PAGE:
Ngeringa Cultural Centre – a symphony in nature
Waking up on a clear October day in the Adelaide Hills draped in green gums, Ulrike Klein thought if this was to be her new home it would be wonderful.
It was 1983 and she has never felt any differently since that day.
A philanthropist and connoisseur of music, Klein says, “Lifestyle is about culture, good local food and wine.”
“To have that combination with four distinct seasons, clean beaches, blue skies, no traffic jams and festivals galore is what makes South Australia so special for me.”
She confesses that despite being very German at heart, she has never felt homesick. But she did find Australia to be very sports focused, unlike Europe – where art and culture are an integral part of the society. As a parent of four young kids, she wanted to create a balance.
“I thought if we can’t find culture, let’s just create it and out of that came this whole idea to do a concert first in the Jurlique factory and then on the farm,” the trained horticulturalist, who along with her former husband founded Jurlique, an internationally successful plant-based skin care range in 1985, which they sold in 2002.
Klein says: “Music, culture and nature makes us who we are as people. The three elements have always been a huge part of me, my children and now my grandchildren.”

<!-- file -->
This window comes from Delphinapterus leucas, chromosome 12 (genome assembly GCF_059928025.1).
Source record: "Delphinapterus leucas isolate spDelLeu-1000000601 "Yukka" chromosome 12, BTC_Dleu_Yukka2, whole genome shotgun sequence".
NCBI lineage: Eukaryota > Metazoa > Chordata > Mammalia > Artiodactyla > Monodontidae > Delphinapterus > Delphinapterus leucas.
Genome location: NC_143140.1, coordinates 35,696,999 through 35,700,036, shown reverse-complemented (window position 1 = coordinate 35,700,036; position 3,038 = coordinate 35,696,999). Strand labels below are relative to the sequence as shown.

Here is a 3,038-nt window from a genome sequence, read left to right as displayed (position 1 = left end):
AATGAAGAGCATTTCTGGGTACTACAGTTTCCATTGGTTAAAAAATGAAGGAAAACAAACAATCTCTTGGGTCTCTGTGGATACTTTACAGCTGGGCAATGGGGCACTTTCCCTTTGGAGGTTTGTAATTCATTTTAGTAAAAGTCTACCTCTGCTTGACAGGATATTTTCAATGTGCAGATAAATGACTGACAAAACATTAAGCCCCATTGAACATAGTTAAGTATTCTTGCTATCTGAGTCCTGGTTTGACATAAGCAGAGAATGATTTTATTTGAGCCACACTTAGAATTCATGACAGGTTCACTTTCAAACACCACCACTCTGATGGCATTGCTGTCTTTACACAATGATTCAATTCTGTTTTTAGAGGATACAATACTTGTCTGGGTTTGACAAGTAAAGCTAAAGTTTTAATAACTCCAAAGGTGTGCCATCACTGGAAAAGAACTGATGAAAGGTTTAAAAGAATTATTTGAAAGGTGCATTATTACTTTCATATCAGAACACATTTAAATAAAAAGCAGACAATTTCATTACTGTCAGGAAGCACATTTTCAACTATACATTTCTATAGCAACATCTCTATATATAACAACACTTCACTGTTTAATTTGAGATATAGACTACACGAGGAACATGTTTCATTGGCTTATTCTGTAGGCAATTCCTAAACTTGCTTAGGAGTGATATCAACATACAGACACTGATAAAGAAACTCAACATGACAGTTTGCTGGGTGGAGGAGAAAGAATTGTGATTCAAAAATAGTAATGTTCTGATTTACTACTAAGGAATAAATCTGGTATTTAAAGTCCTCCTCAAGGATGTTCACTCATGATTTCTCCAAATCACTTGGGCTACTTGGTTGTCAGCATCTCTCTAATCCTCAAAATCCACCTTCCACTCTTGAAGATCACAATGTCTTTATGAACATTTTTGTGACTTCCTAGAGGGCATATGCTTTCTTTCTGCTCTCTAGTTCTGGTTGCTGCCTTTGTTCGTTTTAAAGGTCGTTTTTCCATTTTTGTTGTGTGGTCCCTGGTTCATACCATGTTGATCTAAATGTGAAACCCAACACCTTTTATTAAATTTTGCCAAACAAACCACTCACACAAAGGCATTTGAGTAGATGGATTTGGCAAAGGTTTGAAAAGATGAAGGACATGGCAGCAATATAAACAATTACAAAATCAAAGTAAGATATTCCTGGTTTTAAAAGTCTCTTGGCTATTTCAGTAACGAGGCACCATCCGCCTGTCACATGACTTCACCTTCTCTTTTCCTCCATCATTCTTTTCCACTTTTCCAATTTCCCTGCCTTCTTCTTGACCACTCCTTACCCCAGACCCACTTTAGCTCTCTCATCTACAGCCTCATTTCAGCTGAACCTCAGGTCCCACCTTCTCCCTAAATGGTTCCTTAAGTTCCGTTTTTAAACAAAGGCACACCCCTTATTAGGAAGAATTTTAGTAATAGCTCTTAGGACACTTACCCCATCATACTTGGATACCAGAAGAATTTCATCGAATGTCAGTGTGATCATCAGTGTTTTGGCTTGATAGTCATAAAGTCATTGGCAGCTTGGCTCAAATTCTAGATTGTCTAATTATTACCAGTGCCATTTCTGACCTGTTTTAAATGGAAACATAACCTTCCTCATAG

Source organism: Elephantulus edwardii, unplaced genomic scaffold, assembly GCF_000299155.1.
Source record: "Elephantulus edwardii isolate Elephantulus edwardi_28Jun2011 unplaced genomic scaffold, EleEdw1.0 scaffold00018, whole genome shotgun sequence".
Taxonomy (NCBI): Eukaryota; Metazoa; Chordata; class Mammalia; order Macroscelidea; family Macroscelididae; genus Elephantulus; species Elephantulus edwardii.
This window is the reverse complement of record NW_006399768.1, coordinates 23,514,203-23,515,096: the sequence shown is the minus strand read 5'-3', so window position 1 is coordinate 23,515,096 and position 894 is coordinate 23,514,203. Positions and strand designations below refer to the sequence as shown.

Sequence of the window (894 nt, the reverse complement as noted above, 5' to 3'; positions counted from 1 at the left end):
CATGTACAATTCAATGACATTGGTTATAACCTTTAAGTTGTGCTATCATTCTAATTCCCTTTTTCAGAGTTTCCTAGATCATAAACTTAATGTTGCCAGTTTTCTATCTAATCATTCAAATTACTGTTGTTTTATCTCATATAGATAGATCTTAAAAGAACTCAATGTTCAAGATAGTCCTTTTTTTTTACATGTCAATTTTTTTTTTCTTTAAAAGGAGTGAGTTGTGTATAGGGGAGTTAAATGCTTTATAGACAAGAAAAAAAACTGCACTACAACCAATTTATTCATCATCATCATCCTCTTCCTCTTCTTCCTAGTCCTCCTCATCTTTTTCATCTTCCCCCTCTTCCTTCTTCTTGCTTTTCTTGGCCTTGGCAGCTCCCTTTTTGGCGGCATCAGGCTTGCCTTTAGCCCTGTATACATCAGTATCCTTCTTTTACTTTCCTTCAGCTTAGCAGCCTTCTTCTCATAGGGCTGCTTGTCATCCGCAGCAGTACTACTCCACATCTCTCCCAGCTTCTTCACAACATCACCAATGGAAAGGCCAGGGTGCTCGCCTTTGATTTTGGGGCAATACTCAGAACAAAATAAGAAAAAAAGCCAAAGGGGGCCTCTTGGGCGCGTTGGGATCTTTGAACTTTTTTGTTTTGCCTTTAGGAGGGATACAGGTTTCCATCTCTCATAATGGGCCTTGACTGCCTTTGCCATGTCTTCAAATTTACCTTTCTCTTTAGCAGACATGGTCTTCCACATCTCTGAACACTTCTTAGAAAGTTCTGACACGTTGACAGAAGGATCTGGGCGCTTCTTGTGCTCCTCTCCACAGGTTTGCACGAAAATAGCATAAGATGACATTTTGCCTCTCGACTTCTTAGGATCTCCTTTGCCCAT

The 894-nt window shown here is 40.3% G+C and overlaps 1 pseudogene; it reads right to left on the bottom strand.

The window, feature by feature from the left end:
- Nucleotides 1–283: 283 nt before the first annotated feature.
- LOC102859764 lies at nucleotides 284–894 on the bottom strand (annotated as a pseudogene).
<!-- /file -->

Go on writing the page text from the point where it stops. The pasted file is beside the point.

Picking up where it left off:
To promote music and art, she founded Ngeringa Arts in 2009 and dreamt of having a purpose-built hall for chamber music.
Her vision was realised with the opening of the Ngeringa Cultural Centre on the Ngeringa Farm last August. The hexagonal, all wood, domed ceiling, 220-seat auditorium, which she describes as “a string musical instrument in its own right”, opened to a full house.
The audience sits up close to the musicians in a semicircle around the stage.
“It is intimate and personal, keeping in the character of chamber music. The music almost envelopes the audience and the special acoustics make even the slightest nuance heard.”
There is a 4m glass window behind the stage, offering the audience beautiful vistas of the Mount Barker summit.
Klein says: “I wanted this dialogue between nature, music and culture, which is very unusual. Music is about a moment, being in a state of timelessness for that period the piece is played, and then experience that in nature. During winter evenings, one can see the sun setting and the moon rising over the summit. I think that is really special.”
The Centre is Klein’s salutation to music and the landscape she fell in love with over three decades ago and now calls home.’